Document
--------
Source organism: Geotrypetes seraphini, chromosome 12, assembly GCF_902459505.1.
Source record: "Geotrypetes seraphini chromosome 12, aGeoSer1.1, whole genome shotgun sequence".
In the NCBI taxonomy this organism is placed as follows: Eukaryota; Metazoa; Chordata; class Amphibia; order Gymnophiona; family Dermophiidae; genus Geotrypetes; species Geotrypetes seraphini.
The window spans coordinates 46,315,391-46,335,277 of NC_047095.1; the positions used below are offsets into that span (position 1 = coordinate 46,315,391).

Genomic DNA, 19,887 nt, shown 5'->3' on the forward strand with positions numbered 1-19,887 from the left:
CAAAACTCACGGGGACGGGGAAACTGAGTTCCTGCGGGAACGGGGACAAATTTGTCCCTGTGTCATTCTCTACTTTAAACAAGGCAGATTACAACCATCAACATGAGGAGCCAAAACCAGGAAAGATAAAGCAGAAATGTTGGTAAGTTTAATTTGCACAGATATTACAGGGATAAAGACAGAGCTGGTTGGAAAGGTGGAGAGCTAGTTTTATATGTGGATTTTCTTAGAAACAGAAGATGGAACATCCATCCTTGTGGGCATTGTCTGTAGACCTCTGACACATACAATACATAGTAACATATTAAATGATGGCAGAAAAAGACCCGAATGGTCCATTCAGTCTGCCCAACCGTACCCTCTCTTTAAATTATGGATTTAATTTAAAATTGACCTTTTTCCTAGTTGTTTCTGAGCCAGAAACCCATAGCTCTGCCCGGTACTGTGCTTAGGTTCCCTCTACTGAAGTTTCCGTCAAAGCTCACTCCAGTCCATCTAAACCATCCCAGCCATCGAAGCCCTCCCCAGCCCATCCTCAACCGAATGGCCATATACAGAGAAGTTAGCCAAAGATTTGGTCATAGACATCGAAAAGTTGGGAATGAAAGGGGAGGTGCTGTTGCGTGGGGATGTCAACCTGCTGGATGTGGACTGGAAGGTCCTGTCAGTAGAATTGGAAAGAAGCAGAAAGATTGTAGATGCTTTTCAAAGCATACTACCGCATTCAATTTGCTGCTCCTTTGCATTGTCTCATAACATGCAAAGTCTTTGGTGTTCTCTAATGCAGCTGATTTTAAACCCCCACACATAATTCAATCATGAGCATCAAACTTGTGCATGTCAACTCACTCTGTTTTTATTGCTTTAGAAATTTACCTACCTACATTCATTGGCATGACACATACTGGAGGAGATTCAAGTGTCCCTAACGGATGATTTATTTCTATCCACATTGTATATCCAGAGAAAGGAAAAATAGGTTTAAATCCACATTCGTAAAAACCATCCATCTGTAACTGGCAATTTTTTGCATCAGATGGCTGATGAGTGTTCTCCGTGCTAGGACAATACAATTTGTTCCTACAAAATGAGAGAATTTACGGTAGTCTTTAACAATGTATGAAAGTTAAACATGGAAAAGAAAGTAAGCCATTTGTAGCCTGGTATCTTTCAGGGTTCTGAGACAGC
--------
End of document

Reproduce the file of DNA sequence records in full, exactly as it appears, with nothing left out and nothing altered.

Source organism: Geotrypetes seraphini, chromosome 12, assembly GCF_902459505.1.
Source record: "Geotrypetes seraphini chromosome 12, aGeoSer1.1, whole genome shotgun sequence".
In the NCBI taxonomy this organism is placed as follows: Eukaryota; Metazoa; Chordata; class Amphibia; order Gymnophiona; family Dermophiidae; genus Geotrypetes; species Geotrypetes seraphini.
The window spans coordinates 46,315,391-46,335,277 of NC_047095.1; the positions used below are offsets into that span (position 1 = coordinate 46,315,391).

Genomic DNA, 19,887 nt, shown 5'->3' on the forward strand with positions numbered 1-19,887 from the left:
CAAAACTCACGGGGACGGGGAAACTGAGTTCCTGCGGGAACGGGGACAAATTTGTCCCTGTGTCATTCTCTACTTTAAACAAGGCAGATTACAACCATCAACATGAGGAGCCAAAACCAGGAAAGATAAAGCAGAAATGTTGGTAAGTTTAATTTGCACAGATATTACAGGGATAAAGACAGAGCTGGTTGGAAAGGTGGAGAGCTAGTTTTATATGTGGATTTTCTTAGAAACAGAAGATGGAACATCCATCCTTGTGGGCATTGTCTGTAGACCTCTGACACATACAATACATAGTAACATATTAAATGATGGCAGAAAAAGACCCGAATGGTCCATTCAGTCTGCCCAACCGTACCCTCTCTTTAAATTATGGATTTAATTTAAAATTGACCTTTTTCCTAGTTGTTTCTGAGCCAGAAACCCATAGCTCTGCCCGGTACTGTGCTTAGGTTCCCTCTACTGAAGTTTCCGTCAAAGCTCACTCCAGTCCATCTAAACCATCCCAGCCATCGAAGCCCTCCCCAGCCCATCCTCAACCGAATGGCCATATACAGAGAAGTTAGCCAAAGATTTGGTCATAGACATCGAAAAGTTGGGAATGAAAGGGGAGGTGCTGTTGCGTGGGGATGTCAACCTGCTGGATGTGGACTGGAAGGTCCTGTCAGTAGAATTGGAAAGAAGCAGAAAGATTGTAGATGCTTTTCAAAGCATACTACCGCATTCAATTTGCTGCTCCTTTGCATTGTCTCATAACATGCAAAGTCTTTGGTGTTCTCTAATGCAGCTGATTTTAAACCCCCACACATAATTCAATCATGAGCATCAAACTTGTGCATGTCAACTCACTCTGTTTTTATTGCTTTAGAAATTTACCTACCTACATTCATTGGCATGACACATACTGGAGGAGATTCAAGTGTCCCTAACGGATGATTTATTTCTATCCACATTGTATATCCAGAGAAAGGAAAAATAGGTTTAAATCCACATTCGTAAAAACCATCCATCTGTAACTGGCAATTTTTTGCATCAGATGGCTGATGAGTGTTCTCCGTGCTAGGACAATACAATTTGTTCCTACAAAATGAGAGAATTTACGGTAGTCTTTAACAATGTATGAAAGTTAAACATGGAAAAGAAAGTAAGCCATTTGTAGCCTGGTATCTTTCAGGGTTCTGAGACAGC